And real estate has become the biggest alternative-asset class in Ares’ strategy to diversify beyond the credit business. But with $51 billion in assets under management — about a seventh of the firm’s total AUM — the strategy still leans heavily on the private credit franchise to drum up new business.

Real estate head Benjamin calls it the “halo effect.” Whenever he approaches a U.S. or European pension fund, it will likely already have used Ares for a transitional mortgage loan or common equity or something in between.

“The Ares brand is so well known that when we make our pitch, the doors open and it’s often ours to lose,” he says.

That kind of dependency has existed since the beginning of Ares’ involvement with real estate in 2011, when the firm acquired Wrightwood Capital, a Chicago-based provider of debt capital for commercial real estate, for an undisclosed amount. “Our DNA was debt-oriented, so we thought it natural to acquire a real estate credit business,” explains Benjamin.

A decade later, though, Ares bought Denver-based Black Creek Group, a holder of real assets rather than a credit operation. (The purchase price was not disclosed.) With 80 percent of its $11.6 billion AUM in e-commerce warehouses, Black Creek instantly gave Ares a large footprint in the most profitable real estate sector.

Until the acquisition, Ares ran its real estate business on a private equity model, turning to experienced operators for assistance. Black Creek, on the other hand, was vertically integrated — buying acreage, zoning it, overseeing warehouse development, and leasing and managing it. This allowed Ares to take a more hands-on approach to its real estate business.

Warehouses now account for half of the Ares real estate group’s assets under management. In a typical recent expansion, the firm broke ground on a 361,000-square-foot warehouse spread over 16 acres in El Monte, a city less than an hour away from the ports of Los Angeles and Long Beach and five minutes from Interstate 10, the transcontinental highway connecting Southern California to Florida.

The $90 million project is being built on speculation. But it’s not much of a risk: The 18 million square feet of warehouses that Ares already owns in the area are fully occupied, and rents have doubled in the past two years.

Multifamily rental housing is Ares’ second-most-important property investment, accounting for 20 percent of the real estate group’s assets under management.

In Madrid, Ares has teamed up with the city government to build 3,600 affordable rental housing units across 13 locations in the Spanish capital. Ares gets the land free on a 50-year lease and is spending €400 million ($430 million) on apartments that will be rented out at 80 percent of the market rate, or an average $700 monthly charge, when they are ready for occupancy next year.

Despite its determination to diversify, Ares must still defend its private credit franchise against other alternative-asset managers.

The biggest of these rivals is Blackstone. Its $246 billion AUM in credit easily surpasses Ares’ $214 billion. “We’re seeing the greatest demand today for private credit strategies,” Blackstone president Jonathan Gray told analysts at the fourth-quarter 2022 earnings conference.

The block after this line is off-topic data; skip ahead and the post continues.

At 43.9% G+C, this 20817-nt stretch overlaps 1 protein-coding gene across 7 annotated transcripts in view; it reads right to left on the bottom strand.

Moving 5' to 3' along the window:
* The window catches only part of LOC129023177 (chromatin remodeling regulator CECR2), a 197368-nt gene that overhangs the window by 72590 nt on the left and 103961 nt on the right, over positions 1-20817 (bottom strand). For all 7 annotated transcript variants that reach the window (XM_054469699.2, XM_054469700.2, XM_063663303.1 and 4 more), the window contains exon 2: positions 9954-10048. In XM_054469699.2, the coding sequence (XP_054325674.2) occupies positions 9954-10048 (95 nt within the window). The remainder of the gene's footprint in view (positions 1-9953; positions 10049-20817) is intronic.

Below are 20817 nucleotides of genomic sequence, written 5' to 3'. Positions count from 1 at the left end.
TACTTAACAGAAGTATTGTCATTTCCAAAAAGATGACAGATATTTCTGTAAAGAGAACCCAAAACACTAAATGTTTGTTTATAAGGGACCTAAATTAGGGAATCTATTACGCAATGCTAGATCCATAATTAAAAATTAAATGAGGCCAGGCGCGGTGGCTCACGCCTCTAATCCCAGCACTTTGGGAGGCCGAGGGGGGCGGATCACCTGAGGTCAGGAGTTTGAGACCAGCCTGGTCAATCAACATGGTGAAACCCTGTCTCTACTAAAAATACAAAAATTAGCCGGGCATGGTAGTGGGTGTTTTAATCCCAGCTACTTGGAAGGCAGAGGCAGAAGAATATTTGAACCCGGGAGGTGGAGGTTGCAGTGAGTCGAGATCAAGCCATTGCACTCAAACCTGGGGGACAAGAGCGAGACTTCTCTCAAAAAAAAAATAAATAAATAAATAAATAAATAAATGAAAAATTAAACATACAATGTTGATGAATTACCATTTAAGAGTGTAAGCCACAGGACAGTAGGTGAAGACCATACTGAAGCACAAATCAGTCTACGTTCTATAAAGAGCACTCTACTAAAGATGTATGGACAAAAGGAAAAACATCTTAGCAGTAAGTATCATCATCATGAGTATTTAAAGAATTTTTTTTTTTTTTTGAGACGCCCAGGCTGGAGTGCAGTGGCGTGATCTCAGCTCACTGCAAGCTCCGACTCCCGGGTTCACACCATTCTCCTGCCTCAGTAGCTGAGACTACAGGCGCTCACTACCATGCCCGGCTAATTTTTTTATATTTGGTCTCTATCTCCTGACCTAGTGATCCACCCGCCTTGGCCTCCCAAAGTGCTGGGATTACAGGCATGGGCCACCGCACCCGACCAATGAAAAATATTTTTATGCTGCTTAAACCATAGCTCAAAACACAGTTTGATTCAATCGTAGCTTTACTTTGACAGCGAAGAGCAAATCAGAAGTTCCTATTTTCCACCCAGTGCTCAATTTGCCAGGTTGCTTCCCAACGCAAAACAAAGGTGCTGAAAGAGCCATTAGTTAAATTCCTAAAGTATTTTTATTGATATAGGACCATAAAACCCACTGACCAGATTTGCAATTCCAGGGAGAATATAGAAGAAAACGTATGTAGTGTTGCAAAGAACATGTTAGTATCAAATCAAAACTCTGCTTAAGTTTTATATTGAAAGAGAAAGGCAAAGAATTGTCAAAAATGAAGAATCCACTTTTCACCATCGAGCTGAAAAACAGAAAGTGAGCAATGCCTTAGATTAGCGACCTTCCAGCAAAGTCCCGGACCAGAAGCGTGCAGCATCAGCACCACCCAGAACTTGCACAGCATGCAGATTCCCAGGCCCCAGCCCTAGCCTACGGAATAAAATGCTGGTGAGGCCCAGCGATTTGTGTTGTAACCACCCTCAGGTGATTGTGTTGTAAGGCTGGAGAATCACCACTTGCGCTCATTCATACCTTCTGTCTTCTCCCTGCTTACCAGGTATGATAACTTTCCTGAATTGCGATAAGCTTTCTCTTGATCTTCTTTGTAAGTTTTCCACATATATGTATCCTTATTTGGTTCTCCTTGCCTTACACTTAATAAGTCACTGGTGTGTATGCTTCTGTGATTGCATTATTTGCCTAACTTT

Although most of its private credit offerings are aimed at institutional investors, Blackstone is far ahead of Ares and other asset managers in its outreach to retail investors. Its BCRED private credit fund, targeting wealthy individuals, has reached $50 billion in AUM — more than the combined total assets of similar funds managed by Blackstone’s competitors.

“Private credit is a more user-friendly product for retail investors than more traditional private equity because the minimum investment is lower and the liquidity is better,” notes Lawrence Glazer, co-founder and managing partner of Mayflower Advisors, a Boston-based registered investment adviser whose clients include investors with less than $5 million in liquid assets. “Also, while investors should not expect a return on capital or distributions for years in private equity, with private credit, income starts immediately.”

But the clamor for private credit from Ares and other alternative-asset managers is strongest among public pensions. The retirement funds for public employees remain their largest LPs — outpacing other institutional investors like insurers, endowments, and sovereign wealth funds.

Unable to maintain their needed annual investment returns of about 7 percent, pension funds have ditched the traditional 60-40 portfolios of stocks and bonds and have increasingly invested in alternative assets.

The largest public retirement funds — the California Public Employees’ Retirement System and the New York State Common Retirement Fund — have raised their private credit allocations to 5 and 4 percent, respectively.

Among the more enthusiastic investors in private credit is the Arizona State Retirement System, a $49.3 billion fund for teachers and government employees. Five years ago, it invested 16 percent of its portfolio in private credit. Today private credit accounts for 23 percent of investments.

“We expect to stay at approximately this level or slightly higher for the foreseeable future,” says Michael Viteri, chief investment officer for the state pension fund.

Arougheti isn’t the least bit concerned that such fervor is leading to portfolio imbalances.

“Most institutional investors we talk to are likely to be underallocated to alternatives,” he says. And as long as pension funds struggle to cover payouts for their retirees, Arougheti is convinced the appeal of private credit and other alternatives will only strengthen. “I don’t expect that to change.”